"Louise Wilson at Saint Martins is renowned for making or breaking people, " he says. "There were so many tears at that place, so much trauma and drama over creating seven outfits of clothing." He pauses. "It sounds ridiculous. They're never happy with what you produce, everything's always criticised and torn to shreds. But it kind of sets you up for the industry because so much of it is to do with politics and who you know and who you're associated with.

"It's the most difficult part because there are so many talented young designers, but if it's just not quite commercial enough or it doesn't hit the right buttons or they don't have the right friends, so many of them go by the wayside. It's so much about hard work. You can't just be a purely creative person, you have to be a strong person. I don't think it's got that much to do with luck."

For his celebrated graduation show, Saunders was inspired by Warhol and Hockney, the poster for A Clockwork Orange and the bright surrealism of the Beatles' animated film Yellow Submarine. His acidically hued collection made him the revelation of his year. "I've never really been inspired by printed textiles, even though that's what I do. It's other things.

Every collection has different starting points, but it's usually a mish-mash of loads of different elements of design, " he says.

Did he know before the show that Alexander McQueen was in the audience that night? "Oh, yeah. I knew him before anyway. It's quite a small industry. But working with him was an amazing thing to happen so quickly after graduating, and it really showed me what it's like to work in fashion because it wasn't the most pleasant experience by any means. It showed me how tough it can be in terms of working with these personalities."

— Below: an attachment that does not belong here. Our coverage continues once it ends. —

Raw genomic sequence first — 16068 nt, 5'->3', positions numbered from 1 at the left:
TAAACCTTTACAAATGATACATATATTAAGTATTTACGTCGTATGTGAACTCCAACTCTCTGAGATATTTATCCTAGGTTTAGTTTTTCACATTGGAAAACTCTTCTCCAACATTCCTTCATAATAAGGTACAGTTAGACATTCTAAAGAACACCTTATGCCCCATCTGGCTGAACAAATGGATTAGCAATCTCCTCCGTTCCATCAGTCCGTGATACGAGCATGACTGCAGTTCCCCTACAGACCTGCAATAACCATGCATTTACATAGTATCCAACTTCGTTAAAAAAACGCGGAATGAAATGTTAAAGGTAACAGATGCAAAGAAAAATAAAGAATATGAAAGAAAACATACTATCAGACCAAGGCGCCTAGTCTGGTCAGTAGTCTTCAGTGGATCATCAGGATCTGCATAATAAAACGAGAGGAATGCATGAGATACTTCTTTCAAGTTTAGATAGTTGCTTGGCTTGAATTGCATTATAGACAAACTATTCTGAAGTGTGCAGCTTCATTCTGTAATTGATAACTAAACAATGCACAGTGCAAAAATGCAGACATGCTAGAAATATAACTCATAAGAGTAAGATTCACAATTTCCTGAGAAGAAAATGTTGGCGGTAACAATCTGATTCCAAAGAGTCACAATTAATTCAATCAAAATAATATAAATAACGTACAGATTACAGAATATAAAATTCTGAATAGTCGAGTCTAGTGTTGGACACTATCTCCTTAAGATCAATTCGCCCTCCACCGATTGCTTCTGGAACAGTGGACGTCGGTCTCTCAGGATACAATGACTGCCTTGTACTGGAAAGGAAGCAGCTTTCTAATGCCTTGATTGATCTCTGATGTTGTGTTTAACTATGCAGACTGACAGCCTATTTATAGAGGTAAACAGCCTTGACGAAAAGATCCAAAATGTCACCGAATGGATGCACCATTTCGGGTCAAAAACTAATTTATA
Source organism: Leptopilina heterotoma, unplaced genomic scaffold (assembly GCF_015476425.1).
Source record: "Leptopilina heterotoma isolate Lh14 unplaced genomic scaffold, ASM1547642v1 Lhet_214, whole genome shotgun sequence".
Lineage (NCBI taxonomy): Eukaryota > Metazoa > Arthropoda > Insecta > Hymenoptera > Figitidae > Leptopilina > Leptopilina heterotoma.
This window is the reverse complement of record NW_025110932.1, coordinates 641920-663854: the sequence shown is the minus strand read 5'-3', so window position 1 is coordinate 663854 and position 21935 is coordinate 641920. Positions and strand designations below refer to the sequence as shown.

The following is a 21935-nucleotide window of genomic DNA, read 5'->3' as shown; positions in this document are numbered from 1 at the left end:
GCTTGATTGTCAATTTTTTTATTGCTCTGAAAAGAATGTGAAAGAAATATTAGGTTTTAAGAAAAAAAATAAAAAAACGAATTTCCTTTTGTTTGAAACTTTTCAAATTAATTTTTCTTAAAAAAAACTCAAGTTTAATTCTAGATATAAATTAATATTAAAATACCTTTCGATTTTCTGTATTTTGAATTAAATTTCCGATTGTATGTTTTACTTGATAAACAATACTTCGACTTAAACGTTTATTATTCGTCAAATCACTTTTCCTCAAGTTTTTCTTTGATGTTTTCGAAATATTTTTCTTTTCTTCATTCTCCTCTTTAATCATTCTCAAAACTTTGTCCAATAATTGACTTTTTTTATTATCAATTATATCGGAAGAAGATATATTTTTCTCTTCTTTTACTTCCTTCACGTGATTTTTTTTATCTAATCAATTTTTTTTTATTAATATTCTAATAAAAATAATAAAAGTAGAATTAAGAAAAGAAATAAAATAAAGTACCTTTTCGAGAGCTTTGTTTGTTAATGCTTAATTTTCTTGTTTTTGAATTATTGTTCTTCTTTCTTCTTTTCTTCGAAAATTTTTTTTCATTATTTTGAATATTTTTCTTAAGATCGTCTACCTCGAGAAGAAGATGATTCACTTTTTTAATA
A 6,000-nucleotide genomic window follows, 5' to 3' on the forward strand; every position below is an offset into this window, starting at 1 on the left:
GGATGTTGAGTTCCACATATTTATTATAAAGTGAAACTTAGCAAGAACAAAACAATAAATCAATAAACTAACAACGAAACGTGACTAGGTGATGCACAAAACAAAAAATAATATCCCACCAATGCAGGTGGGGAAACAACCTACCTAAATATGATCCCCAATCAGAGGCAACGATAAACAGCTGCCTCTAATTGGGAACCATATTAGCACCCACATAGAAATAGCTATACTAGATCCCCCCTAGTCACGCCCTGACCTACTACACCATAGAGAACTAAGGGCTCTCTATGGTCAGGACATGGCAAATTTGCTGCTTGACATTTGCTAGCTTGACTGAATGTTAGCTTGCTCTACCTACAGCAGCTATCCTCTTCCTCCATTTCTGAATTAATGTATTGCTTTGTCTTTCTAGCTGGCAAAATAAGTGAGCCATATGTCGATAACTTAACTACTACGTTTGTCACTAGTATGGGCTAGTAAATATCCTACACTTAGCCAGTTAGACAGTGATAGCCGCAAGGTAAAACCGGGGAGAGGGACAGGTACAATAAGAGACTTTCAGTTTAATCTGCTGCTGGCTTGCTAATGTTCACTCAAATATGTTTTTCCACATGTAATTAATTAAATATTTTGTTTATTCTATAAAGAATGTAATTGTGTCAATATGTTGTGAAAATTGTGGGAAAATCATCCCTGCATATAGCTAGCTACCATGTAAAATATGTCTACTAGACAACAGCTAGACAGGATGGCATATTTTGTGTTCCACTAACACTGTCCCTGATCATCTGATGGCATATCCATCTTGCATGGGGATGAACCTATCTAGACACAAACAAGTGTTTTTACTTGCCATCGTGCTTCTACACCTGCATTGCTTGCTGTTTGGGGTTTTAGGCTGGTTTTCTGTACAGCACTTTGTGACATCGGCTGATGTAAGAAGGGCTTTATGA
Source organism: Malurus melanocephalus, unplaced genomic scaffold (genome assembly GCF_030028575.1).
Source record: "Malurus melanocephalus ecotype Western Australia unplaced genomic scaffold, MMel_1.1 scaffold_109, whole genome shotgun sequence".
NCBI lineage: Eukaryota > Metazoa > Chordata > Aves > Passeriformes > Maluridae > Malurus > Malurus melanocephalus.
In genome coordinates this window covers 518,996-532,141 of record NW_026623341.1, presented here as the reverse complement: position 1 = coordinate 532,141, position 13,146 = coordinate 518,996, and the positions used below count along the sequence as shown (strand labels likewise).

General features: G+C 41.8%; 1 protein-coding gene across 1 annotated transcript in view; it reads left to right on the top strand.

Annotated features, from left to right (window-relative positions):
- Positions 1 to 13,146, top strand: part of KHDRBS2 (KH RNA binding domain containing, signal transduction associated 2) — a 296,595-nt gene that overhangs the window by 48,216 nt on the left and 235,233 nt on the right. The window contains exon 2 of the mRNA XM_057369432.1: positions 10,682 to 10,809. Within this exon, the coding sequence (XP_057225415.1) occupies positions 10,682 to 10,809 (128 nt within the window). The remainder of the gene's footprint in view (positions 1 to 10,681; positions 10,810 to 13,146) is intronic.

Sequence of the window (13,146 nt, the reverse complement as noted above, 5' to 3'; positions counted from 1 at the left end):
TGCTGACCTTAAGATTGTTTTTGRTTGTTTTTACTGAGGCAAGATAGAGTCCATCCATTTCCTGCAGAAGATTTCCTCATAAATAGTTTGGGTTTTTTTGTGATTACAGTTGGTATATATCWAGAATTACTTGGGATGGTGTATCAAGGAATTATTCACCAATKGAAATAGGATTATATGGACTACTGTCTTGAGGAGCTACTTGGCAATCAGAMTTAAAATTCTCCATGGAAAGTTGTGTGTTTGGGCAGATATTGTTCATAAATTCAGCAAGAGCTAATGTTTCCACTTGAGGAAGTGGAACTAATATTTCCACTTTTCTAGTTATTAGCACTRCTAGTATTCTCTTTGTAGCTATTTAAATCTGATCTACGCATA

Is McQueen a hard taskmaster? "He's got a reputation for that, even if I think a lot of it's hyped up. But ? yeah, he is."

Helped in no small part by his association with McQueen, Saunders ascended to the dizzying heights of consultancy work for international fashion houses, working for Chloe and under the direction of Christian Lacroix at Pucci. "Every big fashion house has its own aesthetic, and as a freelance textile designer you have to fit the aesthetic of that label, " he says, talking the talk of a major-league designer while in some ways still appearing every inch the student. "As a textile designer, it's about taking the aesthetic of that designer and doing it the way you want it. It's meeting a brief. It's a very different thing from what I do for my own label."

When left to his own designs, Saunders continued to develop the aesthetic direction of his label by employing the same hands-on approach of his Central Saint Martin years, creating his work through elaborate screenprinting processes on individual panels of fabric, rather than cutting them from prepared rolls. "I had a very strong idea that if you pick *FASHION SPECIAL one thing to do, you have to do it to its best. So I didn't want prints to just be a needless decoration of an overall garment. My whole thing was that these prints shouldn't be like an allover repeat that you can cut out whatever way.

I wanted to engineer them so that one skirt looks like it was made for one print. That was the whole ideology behind it."

Equally strong-minded when it comes to the business side of things, Saunders has so far resisted the advances of international fashion backers. "As soon as I finished at McQueen, I met this Italian backer and they were like, 'Oh we'll produce your collection and pay for it all.' I went to stay in Milan and then suddenly realised what a bunch of arseholes they are.

They're just there to take an image and abuse it and make money out of it. You know, some people get it right and eventually have a good relationship with their financial backer. But I've not met anybody yet that hasn't had a nightmare with them. So I got my fingers burnt with that experience."

Most of the financial assistance he gets these days comes through sponsorship, but he says he is still frequently approached by financial backers wanting to inject money into the business.